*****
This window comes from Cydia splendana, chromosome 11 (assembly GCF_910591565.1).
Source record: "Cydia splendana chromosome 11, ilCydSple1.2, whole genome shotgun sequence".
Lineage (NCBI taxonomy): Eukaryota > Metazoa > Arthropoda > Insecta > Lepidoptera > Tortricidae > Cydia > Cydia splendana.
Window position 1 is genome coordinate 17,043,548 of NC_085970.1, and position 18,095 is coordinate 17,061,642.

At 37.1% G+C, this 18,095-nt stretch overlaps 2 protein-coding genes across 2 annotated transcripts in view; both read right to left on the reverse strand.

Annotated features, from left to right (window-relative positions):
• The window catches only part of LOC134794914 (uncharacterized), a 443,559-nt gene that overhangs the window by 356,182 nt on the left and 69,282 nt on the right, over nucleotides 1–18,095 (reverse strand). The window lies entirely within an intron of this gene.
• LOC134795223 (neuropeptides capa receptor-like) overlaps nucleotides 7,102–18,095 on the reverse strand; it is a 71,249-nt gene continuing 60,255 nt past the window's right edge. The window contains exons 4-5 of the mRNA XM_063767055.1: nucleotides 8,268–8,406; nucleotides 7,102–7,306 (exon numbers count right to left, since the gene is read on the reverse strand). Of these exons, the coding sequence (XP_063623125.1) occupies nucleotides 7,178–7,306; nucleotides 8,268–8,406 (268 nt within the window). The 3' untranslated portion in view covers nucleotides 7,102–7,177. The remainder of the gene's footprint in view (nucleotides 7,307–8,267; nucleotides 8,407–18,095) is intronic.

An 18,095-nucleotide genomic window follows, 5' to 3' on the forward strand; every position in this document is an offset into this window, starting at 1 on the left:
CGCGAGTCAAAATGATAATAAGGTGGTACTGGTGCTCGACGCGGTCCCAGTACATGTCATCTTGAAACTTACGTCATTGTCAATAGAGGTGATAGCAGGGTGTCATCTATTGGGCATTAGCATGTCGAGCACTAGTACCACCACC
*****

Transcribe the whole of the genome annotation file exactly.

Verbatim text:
This window comes from Cydia splendana, chromosome 11 (assembly GCF_910591565.1).
Source record: "Cydia splendana chromosome 11, ilCydSple1.2, whole genome shotgun sequence".
Lineage (NCBI taxonomy): Eukaryota > Metazoa > Arthropoda > Insecta > Lepidoptera > Tortricidae > Cydia > Cydia splendana.
Window position 1 is genome coordinate 17,043,548 of NC_085970.1, and position 18,095 is coordinate 17,061,642.

At 37.1% G+C, this 18,095-nt stretch overlaps 2 protein-coding genes across 2 annotated transcripts in view; both read right to left on the reverse strand.

Annotated features, from left to right (window-relative positions):
• The window catches only part of LOC134794914 (uncharacterized), a 443,559-nt gene that overhangs the window by 356,182 nt on the left and 69,282 nt on the right, over nucleotides 1–18,095 (reverse strand). The window lies entirely within an intron of this gene.
• LOC134795223 (neuropeptides capa receptor-like) overlaps nucleotides 7,102–18,095 on the reverse strand; it is a 71,249-nt gene continuing 60,255 nt past the window's right edge. The window contains exons 4-5 of the mRNA XM_063767055.1: nucleotides 8,268–8,406; nucleotides 7,102–7,306 (exon numbers count right to left, since the gene is read on the reverse strand). Of these exons, the coding sequence (XP_063623125.1) occupies nucleotides 7,178–7,306; nucleotides 8,268–8,406 (268 nt within the window). The 3' untranslated portion in view covers nucleotides 7,102–7,177. The remainder of the gene's footprint in view (nucleotides 7,307–8,267; nucleotides 8,407–18,095) is intronic.

An 18,095-nucleotide genomic window follows, 5' to 3' on the forward strand; every position in this document is an offset into this window, starting at 1 on the left:
CGCGAGTCAAAATGATAATAAGGTGGTACTGGTGCTCGACGCGGTCCCAGTACATGTCATCTTGAAACTTACGTCATTGTCAATAGAGGTGATAGCAGGGTGTCATCTATTGGGCATTAGCATGTCGAGCACTAGTACCACCACC